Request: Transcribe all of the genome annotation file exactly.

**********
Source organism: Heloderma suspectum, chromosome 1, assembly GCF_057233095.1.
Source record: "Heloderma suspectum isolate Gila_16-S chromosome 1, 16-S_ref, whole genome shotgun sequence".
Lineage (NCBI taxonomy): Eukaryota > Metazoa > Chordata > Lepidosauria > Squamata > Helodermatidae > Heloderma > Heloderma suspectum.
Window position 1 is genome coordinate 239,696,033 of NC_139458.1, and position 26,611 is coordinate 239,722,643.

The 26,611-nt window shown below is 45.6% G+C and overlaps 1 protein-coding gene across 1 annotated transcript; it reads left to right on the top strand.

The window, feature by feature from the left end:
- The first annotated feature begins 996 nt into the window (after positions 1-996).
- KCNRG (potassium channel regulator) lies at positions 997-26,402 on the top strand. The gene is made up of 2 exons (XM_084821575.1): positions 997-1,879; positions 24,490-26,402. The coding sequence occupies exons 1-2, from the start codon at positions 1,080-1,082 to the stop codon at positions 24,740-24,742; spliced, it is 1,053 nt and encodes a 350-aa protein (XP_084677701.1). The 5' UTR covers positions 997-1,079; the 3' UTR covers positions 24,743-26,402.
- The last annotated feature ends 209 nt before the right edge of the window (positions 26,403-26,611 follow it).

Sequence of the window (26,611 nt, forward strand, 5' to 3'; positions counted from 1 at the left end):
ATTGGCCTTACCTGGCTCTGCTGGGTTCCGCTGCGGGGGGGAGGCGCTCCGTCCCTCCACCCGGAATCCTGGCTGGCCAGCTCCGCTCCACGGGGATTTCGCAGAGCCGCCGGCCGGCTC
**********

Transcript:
Source organism: Heloderma suspectum, chromosome 1, assembly GCF_057233095.1.
Source record: "Heloderma suspectum isolate Gila_16-S chromosome 1, 16-S_ref, whole genome shotgun sequence".
Lineage (NCBI taxonomy): Eukaryota > Metazoa > Chordata > Lepidosauria > Squamata > Helodermatidae > Heloderma > Heloderma suspectum.
Window position 1 is genome coordinate 239,696,033 of NC_139458.1, and position 26,611 is coordinate 239,722,643.

The 26,611-nt window shown below is 45.6% G+C and overlaps 1 protein-coding gene across 1 annotated transcript; it reads left to right on the top strand.

The window, feature by feature from the left end:
- The first annotated feature begins 996 nt into the window (after positions 1-996).
- KCNRG (potassium channel regulator) lies at positions 997-26,402 on the top strand. The gene is made up of 2 exons (XM_084821575.1): positions 997-1,879; positions 24,490-26,402. The coding sequence occupies exons 1-2, from the start codon at positions 1,080-1,082 to the stop codon at positions 24,740-24,742; spliced, it is 1,053 nt and encodes a 350-aa protein (XP_084677701.1). The 5' UTR covers positions 997-1,079; the 3' UTR covers positions 24,743-26,402.
- The last annotated feature ends 209 nt before the right edge of the window (positions 26,403-26,611 follow it).

Sequence of the window (26,611 nt, forward strand, 5' to 3'; positions counted from 1 at the left end):
ATTGGCCTTACCTGGCTCTGCTGGGTTCCGCTGCGGGGGGGAGGCGCTCCGTCCCTCCACCCGGAATCCTGGCTGGCCAGCTCCGCTCCACGGGGATTTCGCAGAGCCGCCGGCCGGCTC